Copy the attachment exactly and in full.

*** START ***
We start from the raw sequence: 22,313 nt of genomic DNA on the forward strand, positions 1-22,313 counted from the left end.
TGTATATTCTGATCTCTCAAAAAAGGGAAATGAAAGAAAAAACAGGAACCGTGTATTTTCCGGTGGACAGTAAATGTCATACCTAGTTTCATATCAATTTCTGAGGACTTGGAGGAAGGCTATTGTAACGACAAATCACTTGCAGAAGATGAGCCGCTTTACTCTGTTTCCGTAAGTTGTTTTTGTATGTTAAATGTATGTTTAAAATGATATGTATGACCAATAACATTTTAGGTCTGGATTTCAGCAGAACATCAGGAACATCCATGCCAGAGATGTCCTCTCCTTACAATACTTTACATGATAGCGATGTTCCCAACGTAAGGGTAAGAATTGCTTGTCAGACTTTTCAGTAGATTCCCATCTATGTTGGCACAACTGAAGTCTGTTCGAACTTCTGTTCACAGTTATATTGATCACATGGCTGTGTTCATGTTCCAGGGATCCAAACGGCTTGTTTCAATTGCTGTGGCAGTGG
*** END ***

We start from the raw sequence: 22,313 nt of genomic DNA on the forward strand, positions 1-22,313 counted from the left end.
TGTATATTCTGATCTCTCAAAAAAGGGAAATGAAAGAAAAAACAGGAACCGTGTATTTTCCGGTGGACAGTAAATGTCATACCTAGTTTCATATCAATTTCTGAGGACTTGGAGGAAGGCTATTGTAACGACAAATCACTTGCAGAAGATGAGCCGCTTTACTCTGTTTCCGTAAGTTGTTTTTGTATGTTAAATGTATGTTTAAAATGATATGTATGACCAATAACATTTTAGGTCTGGATTTCAGCAGAACATCAGGAACATCCATGCCAGAGATGTCCTCTCCTTACAATACTTTACATGATAGCGATGTTCCCAACGTAAGGGTAAGAATTGCTTGTCAGACTTTTCAGTAGATTCCCATCTATGTTGGCACAACTGAAGTCTGTTCGAACTTCTGTTCACAGTTATATTGATCACATGGCTGTGTTCATGTTCCAGGGATCCAAACGGCTTGTTTCAATTGCTGTGGCAGTGG